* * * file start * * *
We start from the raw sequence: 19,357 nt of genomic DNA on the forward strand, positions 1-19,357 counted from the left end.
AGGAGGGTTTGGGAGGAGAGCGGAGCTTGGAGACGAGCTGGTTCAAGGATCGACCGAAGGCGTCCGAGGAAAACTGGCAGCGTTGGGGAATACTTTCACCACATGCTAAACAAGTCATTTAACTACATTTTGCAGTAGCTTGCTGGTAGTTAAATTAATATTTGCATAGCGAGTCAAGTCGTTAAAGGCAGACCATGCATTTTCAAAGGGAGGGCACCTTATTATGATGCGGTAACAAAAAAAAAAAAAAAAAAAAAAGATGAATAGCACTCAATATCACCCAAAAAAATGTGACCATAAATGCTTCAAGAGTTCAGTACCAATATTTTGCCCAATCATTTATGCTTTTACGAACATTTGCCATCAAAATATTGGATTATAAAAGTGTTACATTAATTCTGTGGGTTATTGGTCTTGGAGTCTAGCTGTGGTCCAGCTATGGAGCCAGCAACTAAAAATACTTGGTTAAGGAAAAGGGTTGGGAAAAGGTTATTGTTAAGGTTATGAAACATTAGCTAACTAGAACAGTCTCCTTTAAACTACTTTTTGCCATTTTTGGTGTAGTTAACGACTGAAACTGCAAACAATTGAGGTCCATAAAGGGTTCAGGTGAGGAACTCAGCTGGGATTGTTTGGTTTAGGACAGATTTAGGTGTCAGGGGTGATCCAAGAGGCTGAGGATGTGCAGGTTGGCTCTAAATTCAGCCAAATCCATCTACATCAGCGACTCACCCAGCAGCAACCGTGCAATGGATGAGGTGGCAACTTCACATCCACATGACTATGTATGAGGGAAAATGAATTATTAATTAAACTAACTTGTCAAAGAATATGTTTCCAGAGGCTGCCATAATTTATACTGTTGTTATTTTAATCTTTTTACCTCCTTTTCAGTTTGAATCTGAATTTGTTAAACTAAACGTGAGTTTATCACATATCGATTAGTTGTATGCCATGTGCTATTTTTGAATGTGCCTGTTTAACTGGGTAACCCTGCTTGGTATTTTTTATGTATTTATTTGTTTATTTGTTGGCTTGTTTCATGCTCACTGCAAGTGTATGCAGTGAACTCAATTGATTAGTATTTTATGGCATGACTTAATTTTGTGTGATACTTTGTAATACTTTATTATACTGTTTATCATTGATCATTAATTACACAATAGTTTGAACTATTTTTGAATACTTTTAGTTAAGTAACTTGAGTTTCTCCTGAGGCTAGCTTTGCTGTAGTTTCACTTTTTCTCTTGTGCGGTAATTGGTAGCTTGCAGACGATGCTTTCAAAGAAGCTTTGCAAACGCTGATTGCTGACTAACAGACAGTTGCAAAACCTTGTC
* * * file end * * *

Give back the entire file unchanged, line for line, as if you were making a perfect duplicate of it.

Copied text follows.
We start from the raw sequence: 19,357 nt of genomic DNA on the forward strand, positions 1-19,357 counted from the left end.
AGGAGGGTTTGGGAGGAGAGCGGAGCTTGGAGACGAGCTGGTTCAAGGATCGACCGAAGGCGTCCGAGGAAAACTGGCAGCGTTGGGGAATACTTTCACCACATGCTAAACAAGTCATTTAACTACATTTTGCAGTAGCTTGCTGGTAGTTAAATTAATATTTGCATAGCGAGTCAAGTCGTTAAAGGCAGACCATGCATTTTCAAAGGGAGGGCACCTTATTATGATGCGGTAACAAAAAAAAAAAAAAAAAAAAAAGATGAATAGCACTCAATATCACCCAAAAAAATGTGACCATAAATGCTTCAAGAGTTCAGTACCAATATTTTGCCCAATCATTTATGCTTTTACGAACATTTGCCATCAAAATATTGGATTATAAAAGTGTTACATTAATTCTGTGGGTTATTGGTCTTGGAGTCTAGCTGTGGTCCAGCTATGGAGCCAGCAACTAAAAATACTTGGTTAAGGAAAAGGGTTGGGAAAAGGTTATTGTTAAGGTTATGAAACATTAGCTAACTAGAACAGTCTCCTTTAAACTACTTTTTGCCATTTTTGGTGTAGTTAACGACTGAAACTGCAAACAATTGAGGTCCATAAAGGGTTCAGGTGAGGAACTCAGCTGGGATTGTTTGGTTTAGGACAGATTTAGGTGTCAGGGGTGATCCAAGAGGCTGAGGATGTGCAGGTTGGCTCTAAATTCAGCCAAATCCATCTACATCAGCGACTCACCCAGCAGCAACCGTGCAATGGATGAGGTGGCAACTTCACATCCACATGACTATGTATGAGGGAAAATGAATTATTAATTAAACTAACTTGTCAAAGAATATGTTTCCAGAGGCTGCCATAATTTATACTGTTGTTATTTTAATCTTTTTACCTCCTTTTCAGTTTGAATCTGAATTTGTTAAACTAAACGTGAGTTTATCACATATCGATTAGTTGTATGCCATGTGCTATTTTTGAATGTGCCTGTTTAACTGGGTAACCCTGCTTGGTATTTTTTATGTATTTATTTGTTTATTTGTTGGCTTGTTTCATGCTCACTGCAAGTGTATGCAGTGAACTCAATTGATTAGTATTTTATGGCATGACTTAATTTTGTGTGATACTTTGTAATACTTTATTATACTGTTTATCATTGATCATTAATTACACAATAGTTTGAACTATTTTTGAATACTTTTAGTTAAGTAACTTGAGTTTCTCCTGAGGCTAGCTTTGCTGTAGTTTCACTTTTTCTCTTGTGCGGTAATTGGTAGCTTGCAGACGATGCTTTCAAAGAAGCTTTGCAAACGCTGATTGCTGACTAACAGACAGTTGCAAAACCTTGTC